Free trade betweem the EU member states, seems impossible without the EU. I don't think France or Greece would open their borders for free trade without the EU. The benefits of free trade are not obvious to people. Sure there are free trade agreements with Switzerland or Norway, but would the French people agree to that? Lepen won so many votes, and apart from other things, she runs a pure Mercantilist party.

But what frightens me the most about the abolition of the EU is war. 70 years before the EU, there were three major wars, two of them were world wars.

Now, 70 years after the EU was born, there have been no wars between it's member states, which is amazing. My parents never had to worry about war, while their parents lived in a state of perpetual threat of war.

If the abolition of the EU means the closing of borders and restricted trade, this will mean poverty and a huge decline of the standard of living. From there on, it is not very difficult to imagine that wars will emerge.

I am not an economist/political scientist/historian, but this is a scenario that seems plausible to me.

Vasilis Kostelidis writes:

Some mistakes I made:
1. Between, not betweem.
2. It is 64 years since the EU was born, not 70.

Matt Moore writes:

[Now, 70 years after the EU was born, there have been no wars between it's member states, which is amazing. My parents never had to worry about war, while their parents lived in a state of perpetual threat of war.]

Post hoc ergo propter hoc fallacy

[If the abolition of the EU means the closing of borders and restricted trade]

I don't see any reason why it would have to. Freer trade does not in any sense require greater political integration.

Jon Murphy writes:

I think both Vasilis and Matt have good points.

I agree with Vasilis that the collapse of the Schengen Treaty would increase the likelihood of more closed borders and restricted trade, although Matt is right that it doesn't have to be a given. It would certainly mean a lower standard of living as people could not travel as easily among the nations for better work as they can now.

Closed borders and restricted trade can increase the possibility for war among the nations. Trade builds friendships and enriches nations. If Germany needs wine and France needs coal, the two can arrange a trade very easily in an open border situation. It becomes relatively more difficult when borders are closed and could make war a more attractive option.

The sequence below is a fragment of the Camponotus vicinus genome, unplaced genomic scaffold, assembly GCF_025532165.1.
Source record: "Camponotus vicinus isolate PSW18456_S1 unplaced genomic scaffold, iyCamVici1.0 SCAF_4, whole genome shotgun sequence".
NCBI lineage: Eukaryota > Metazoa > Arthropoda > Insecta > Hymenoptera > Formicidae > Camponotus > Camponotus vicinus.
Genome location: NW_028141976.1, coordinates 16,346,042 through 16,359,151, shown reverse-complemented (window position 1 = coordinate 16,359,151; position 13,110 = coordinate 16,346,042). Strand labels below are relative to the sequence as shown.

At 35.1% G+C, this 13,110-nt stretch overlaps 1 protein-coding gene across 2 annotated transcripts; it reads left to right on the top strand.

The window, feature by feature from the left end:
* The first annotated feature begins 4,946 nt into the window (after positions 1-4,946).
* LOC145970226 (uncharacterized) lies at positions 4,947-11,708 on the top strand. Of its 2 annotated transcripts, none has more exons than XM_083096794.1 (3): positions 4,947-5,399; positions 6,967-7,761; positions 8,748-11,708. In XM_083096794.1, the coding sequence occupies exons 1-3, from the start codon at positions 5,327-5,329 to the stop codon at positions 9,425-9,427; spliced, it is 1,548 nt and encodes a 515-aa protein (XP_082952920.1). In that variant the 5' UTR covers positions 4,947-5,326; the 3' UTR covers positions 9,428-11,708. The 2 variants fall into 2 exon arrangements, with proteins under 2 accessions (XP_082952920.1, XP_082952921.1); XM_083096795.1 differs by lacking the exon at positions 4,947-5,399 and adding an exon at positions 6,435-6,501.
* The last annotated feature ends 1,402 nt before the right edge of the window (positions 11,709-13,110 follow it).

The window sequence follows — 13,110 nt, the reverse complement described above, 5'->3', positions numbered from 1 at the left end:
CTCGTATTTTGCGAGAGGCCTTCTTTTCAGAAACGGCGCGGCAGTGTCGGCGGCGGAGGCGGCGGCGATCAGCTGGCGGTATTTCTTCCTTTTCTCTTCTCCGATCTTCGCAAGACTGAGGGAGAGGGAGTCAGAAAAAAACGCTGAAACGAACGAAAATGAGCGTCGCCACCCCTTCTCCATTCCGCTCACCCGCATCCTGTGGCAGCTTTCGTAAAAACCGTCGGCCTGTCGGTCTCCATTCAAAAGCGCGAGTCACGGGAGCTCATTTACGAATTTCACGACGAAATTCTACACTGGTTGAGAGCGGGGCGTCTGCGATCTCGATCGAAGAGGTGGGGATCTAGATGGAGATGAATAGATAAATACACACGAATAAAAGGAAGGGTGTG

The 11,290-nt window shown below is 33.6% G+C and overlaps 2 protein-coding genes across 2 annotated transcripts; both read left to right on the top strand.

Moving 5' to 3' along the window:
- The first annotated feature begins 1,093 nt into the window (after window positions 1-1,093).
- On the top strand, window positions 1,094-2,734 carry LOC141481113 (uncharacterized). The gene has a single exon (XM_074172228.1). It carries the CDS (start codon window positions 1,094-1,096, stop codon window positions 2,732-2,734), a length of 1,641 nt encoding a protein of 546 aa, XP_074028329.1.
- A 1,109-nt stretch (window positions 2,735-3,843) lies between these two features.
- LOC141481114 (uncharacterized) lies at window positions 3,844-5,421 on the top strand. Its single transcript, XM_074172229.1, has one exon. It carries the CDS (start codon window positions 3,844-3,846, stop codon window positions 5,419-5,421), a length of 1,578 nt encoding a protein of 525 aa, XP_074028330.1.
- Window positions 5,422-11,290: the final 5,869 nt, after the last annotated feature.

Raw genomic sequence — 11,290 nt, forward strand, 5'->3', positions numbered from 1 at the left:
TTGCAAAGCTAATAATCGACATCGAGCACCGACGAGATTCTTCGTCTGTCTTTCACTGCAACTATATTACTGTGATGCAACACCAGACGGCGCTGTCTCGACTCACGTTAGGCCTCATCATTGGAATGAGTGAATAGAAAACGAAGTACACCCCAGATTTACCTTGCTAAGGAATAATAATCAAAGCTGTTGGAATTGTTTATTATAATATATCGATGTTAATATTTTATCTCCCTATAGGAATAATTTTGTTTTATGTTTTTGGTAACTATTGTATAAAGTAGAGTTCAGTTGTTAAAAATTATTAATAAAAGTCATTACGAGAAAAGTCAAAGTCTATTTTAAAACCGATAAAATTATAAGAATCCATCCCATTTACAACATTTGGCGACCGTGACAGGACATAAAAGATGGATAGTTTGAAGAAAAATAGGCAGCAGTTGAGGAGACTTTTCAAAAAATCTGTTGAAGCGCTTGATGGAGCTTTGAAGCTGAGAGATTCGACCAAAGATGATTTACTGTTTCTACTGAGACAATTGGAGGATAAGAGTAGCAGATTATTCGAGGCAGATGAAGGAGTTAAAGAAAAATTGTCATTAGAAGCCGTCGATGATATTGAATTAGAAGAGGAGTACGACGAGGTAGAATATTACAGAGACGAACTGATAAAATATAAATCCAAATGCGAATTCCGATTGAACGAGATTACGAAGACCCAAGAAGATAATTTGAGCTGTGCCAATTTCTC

I don't think dissolving Schengen would necessarily translate Europe back into a perpetual war phase. I'm suggesting the odds of such an outcome would likely increase.

Thomas B writes:

Both free trade and relatively free movement existed before Schengen (before the EU there was the EC and the EEC). And there have been EU countries (including the UK and Ireland) outside Schengen the whole time. I also remember border control points inside the US (they were on all the crossing points into California, including from AZ and NV).

It's inconvenient and annoying but it doesn't have to be the start of an ugly slippery slope.

Vasilis Kostelidis writes:

I am not saying that the closing of the borders and ending of free trade is a given (although if the union collapses, free movement will most likely end). I just think that it is a possibility.

I am talking especially about France. I think they have a tendency to favor protectionism and Mercantilism.

The strength of the Franco-German friendship is a peace keeper. My fear is that if France leaves the union and go Mercantilist, tensions between them and Germany will emerge once again, as so many times in the past.

Again, my opinion is far from an expert's opinion. I am just stating my fears.
(My apologies for my use of the English language)

Alberto Mingardi writes:

Thank you for your, most insightful comments. Thomas B is certainly right: the demise of Schengen "doesn't have to be the start of an ugly slippery slope". I agree with Matt Moore that "freer trade" doesn't necessarily goes with greater political integration.

And yet I understand Vasilis Kostelidis's worries. The major political parties in Europe are longing for (more) mercantilism and increased political control over people's transactions (and lives). Are European institutions an effective safeguard against such a tendency? No, for sure. Will national electorates, left on their own, be less likely to go down that way? This seems to me to be the relevant question. I won't be particularly hopeful, though.

Noah Carl writes:

On the question of identity, national identity trumps European identity in every country:

http://www.openpop.org/?p=1185

Bill Drissel writes:

[[Now, 70 years after the EU was born, there have been no wars between it's member states, which is amazing. My parents never had to worry about war, while their parents lived in a state of perpetual threat of war.]]

[Post hoc ergo propter hoc fallacy]

I agree. "never had to worry about war" in my opinion arises from:
1. Unconditional surrender -> no German post-WW II gov't for several years
2. De nazification - no holdovers from German militarism in any postwar German govt.
3. Occupation - the headquarters of the German army then and now is in Arlington VA.

The Germans I worked with here in the states were the age of my children. There was no admiration for military virtues among them.

Bill Drissel
Frisco, TX